I recently watched two videos featuring some incredible time-lapse photography out in the wild of the Pacific Coast. The first, entitled “The Majesty of Oregon” instilled in me a tremendous desire to go look at all of the places featured in the video, especially since I was living in Oregon at the time. The second is a stunning trip through Yosemite National Park. Both videos are shot with extraordinarily high resolution digital video (I’m not a camera person so I can’t talk about the technicalities) and are so vivid in color and sharpness that the videos almost make the landscape look better than it would if you were actually there. Combine that with the peaceful/dramatic background music, the ability to see the scenery in a variety of lighting and weather, and the photographers’ access to special locations and vantage points far beyond the usual hiking paths, and it almost seems as though it’s easier to appreciate “the majesty of Oregon” from the convenience of your home computer than from the rugged terrain itself.
Hi-res digital nature photography can be found everywhere these days. We see it all over the internet, in conventional venues like National Geographic, and framed on walls or featured on coffee tables everywhere we go. These photos, meant to inspire respect for nature and a desire to preserve those beautiful spaces for ourselves and for future generations, have long served as a pseudo-educational tool for those of us who don’t have mountains and old-growth forests in our backyards. They show us the power and beauty of those spaces so that we are reminded of what is threatened by our continued expansion and destruction. For decades, National Geographic has been pleading with the world to recognize and stop the devastation we are wreaking on those precious nature spaces, and for the large part, we continue to turn a blind eye.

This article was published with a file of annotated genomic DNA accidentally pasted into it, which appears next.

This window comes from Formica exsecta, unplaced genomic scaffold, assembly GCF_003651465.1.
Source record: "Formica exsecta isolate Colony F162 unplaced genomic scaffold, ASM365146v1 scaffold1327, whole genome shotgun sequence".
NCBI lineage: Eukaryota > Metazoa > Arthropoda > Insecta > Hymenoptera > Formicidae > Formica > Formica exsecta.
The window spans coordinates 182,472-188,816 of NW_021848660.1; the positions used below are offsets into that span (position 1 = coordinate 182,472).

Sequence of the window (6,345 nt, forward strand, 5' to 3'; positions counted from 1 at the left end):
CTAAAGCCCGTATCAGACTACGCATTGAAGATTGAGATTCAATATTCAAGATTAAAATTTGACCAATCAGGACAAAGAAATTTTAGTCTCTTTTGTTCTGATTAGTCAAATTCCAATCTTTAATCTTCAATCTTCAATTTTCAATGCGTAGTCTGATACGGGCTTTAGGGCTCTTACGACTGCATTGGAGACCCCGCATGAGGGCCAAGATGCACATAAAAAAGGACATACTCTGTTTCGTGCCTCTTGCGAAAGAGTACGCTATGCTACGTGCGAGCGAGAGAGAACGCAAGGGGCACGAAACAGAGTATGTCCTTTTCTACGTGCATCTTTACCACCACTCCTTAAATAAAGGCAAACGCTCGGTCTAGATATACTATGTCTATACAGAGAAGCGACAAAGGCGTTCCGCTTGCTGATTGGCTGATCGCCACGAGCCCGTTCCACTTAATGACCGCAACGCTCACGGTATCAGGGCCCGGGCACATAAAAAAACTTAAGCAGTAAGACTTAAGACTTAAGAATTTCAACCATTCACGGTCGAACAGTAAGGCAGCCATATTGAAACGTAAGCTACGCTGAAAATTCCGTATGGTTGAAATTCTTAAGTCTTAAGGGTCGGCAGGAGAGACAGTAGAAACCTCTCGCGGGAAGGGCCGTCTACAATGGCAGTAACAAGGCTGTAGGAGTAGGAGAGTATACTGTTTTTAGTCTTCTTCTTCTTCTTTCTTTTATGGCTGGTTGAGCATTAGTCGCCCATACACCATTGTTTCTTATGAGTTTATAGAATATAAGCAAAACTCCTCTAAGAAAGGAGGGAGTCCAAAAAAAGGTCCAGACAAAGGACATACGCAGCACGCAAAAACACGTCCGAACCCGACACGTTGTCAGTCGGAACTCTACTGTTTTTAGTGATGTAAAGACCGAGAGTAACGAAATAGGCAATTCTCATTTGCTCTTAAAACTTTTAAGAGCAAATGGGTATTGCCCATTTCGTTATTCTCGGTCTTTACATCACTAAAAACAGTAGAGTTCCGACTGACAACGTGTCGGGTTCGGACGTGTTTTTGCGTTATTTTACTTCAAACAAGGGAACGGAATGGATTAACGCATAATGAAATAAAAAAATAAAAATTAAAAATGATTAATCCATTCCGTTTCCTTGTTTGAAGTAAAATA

So I wonder, for the majority of the population, is nature photography an inspiration – to preserve, to explore, to visit and be a part of nature? – or is it a lead-in to disappointment? With large swaths of the most beautiful territories in the world either off-limits to visitors or very difficult to access unless you are a skilled wilderness explorer, the places that ordinary “civilians” get to see are often touristy, surrounded by gift shops and other people, cars, pets, and children, or are simply not as magnificent as those we see in the photos and videos online and in magazines. Our “nature” experiences are often decidedly less “natural” than those shown in the photos. Now, thanks to ever-improving technology, the videos and photos we see have the potential to be even more vivid, colorful, and expansive than the real, in-body experience. Perhaps we’re being inspired to sit at our computers and watch more nature videos and marvel at their breadth and beauty – in essence letting the photographers do the work for us – rather than to go out and explore and fight for the preservation of those spaces ourselves.
Boiled down to its essence, my question is: Why, despite the overwhelming accessibility of magnificent and inspirational nature photos that should, in theory, instill in us a desire to protect the wilderness around us, do we continue to destroy and/or turn a blind eye to the environmental devastation around us?